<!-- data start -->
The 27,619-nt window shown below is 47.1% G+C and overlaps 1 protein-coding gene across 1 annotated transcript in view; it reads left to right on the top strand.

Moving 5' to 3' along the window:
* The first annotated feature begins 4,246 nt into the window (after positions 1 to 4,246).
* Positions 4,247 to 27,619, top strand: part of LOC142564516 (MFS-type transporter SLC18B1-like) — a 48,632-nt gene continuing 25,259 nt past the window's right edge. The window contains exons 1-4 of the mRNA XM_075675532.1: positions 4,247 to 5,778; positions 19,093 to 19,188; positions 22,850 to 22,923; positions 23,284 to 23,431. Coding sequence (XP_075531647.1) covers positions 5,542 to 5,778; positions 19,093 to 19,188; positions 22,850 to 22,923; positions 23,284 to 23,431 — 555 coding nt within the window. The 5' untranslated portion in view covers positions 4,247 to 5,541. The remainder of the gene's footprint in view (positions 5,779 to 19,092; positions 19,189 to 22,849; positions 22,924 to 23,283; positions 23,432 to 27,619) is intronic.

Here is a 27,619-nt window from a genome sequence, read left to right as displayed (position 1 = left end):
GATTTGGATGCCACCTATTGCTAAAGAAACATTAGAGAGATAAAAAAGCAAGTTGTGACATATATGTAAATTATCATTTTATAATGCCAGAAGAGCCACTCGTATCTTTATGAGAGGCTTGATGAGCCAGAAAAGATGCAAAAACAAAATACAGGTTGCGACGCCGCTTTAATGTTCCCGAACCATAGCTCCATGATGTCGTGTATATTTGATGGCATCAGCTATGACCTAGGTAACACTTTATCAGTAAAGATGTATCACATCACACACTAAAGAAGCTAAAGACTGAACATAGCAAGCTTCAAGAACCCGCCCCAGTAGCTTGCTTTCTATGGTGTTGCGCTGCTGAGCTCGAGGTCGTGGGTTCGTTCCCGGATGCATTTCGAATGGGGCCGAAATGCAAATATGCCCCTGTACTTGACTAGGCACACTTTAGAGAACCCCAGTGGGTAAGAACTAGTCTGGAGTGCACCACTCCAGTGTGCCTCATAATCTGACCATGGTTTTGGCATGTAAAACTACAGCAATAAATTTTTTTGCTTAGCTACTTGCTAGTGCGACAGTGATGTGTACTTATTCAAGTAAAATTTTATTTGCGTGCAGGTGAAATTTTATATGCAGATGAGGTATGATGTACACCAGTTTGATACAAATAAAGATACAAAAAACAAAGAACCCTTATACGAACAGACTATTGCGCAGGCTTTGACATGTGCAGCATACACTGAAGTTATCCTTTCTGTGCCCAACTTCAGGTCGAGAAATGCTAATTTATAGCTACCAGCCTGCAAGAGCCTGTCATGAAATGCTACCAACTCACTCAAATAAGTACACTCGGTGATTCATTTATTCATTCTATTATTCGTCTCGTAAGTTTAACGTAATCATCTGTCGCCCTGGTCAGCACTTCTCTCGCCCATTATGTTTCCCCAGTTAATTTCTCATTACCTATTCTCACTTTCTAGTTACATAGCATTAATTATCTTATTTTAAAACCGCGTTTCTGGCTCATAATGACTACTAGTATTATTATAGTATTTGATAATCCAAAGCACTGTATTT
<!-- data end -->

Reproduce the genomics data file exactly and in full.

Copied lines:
The 27,619-nt window shown below is 47.1% G+C and overlaps 1 protein-coding gene across 1 annotated transcript in view; it reads left to right on the top strand.

Moving 5' to 3' along the window:
* The first annotated feature begins 4,246 nt into the window (after positions 1 to 4,246).
* Positions 4,247 to 27,619, top strand: part of LOC142564516 (MFS-type transporter SLC18B1-like) — a 48,632-nt gene continuing 25,259 nt past the window's right edge. The window contains exons 1-4 of the mRNA XM_075675532.1: positions 4,247 to 5,778; positions 19,093 to 19,188; positions 22,850 to 22,923; positions 23,284 to 23,431. Coding sequence (XP_075531647.1) covers positions 5,542 to 5,778; positions 19,093 to 19,188; positions 22,850 to 22,923; positions 23,284 to 23,431 — 555 coding nt within the window. The 5' untranslated portion in view covers positions 4,247 to 5,541. The remainder of the gene's footprint in view (positions 5,779 to 19,092; positions 19,189 to 22,849; positions 22,924 to 23,283; positions 23,432 to 27,619) is intronic.

Here is a 27,619-nt window from a genome sequence, read left to right as displayed (position 1 = left end):
GATTTGGATGCCACCTATTGCTAAAGAAACATTAGAGAGATAAAAAAGCAAGTTGTGACATATATGTAAATTATCATTTTATAATGCCAGAAGAGCCACTCGTATCTTTATGAGAGGCTTGATGAGCCAGAAAAGATGCAAAAACAAAATACAGGTTGCGACGCCGCTTTAATGTTCCCGAACCATAGCTCCATGATGTCGTGTATATTTGATGGCATCAGCTATGACCTAGGTAACACTTTATCAGTAAAGATGTATCACATCACACACTAAAGAAGCTAAAGACTGAACATAGCAAGCTTCAAGAACCCGCCCCAGTAGCTTGCTTTCTATGGTGTTGCGCTGCTGAGCTCGAGGTCGTGGGTTCGTTCCCGGATGCATTTCGAATGGGGCCGAAATGCAAATATGCCCCTGTACTTGACTAGGCACACTTTAGAGAACCCCAGTGGGTAAGAACTAGTCTGGAGTGCACCACTCCAGTGTGCCTCATAATCTGACCATGGTTTTGGCATGTAAAACTACAGCAATAAATTTTTTTGCTTAGCTACTTGCTAGTGCGACAGTGATGTGTACTTATTCAAGTAAAATTTTATTTGCGTGCAGGTGAAATTTTATATGCAGATGAGGTATGATGTACACCAGTTTGATACAAATAAAGATACAAAAAACAAAGAACCCTTATACGAACAGACTATTGCGCAGGCTTTGACATGTGCAGCATACACTGAAGTTATCCTTTCTGTGCCCAACTTCAGGTCGAGAAATGCTAATTTATAGCTACCAGCCTGCAAGAGCCTGTCATGAAATGCTACCAACTCACTCAAATAAGTACACTCGGTGATTCATTTATTCATTCTATTATTCGTCTCGTAAGTTTAACGTAATCATCTGTCGCCCTGGTCAGCACTTCTCTCGCCCATTATGTTTCCCCAGTTAATTTCTCATTACCTATTCTCACTTTCTAGTTACATAGCATTAATTATCTTATTTTAAAACCGCGTTTCTGGCTCATAATGACTACTAGTATTATTATAGTATTTGATAATCCAAAGCACTGTATTT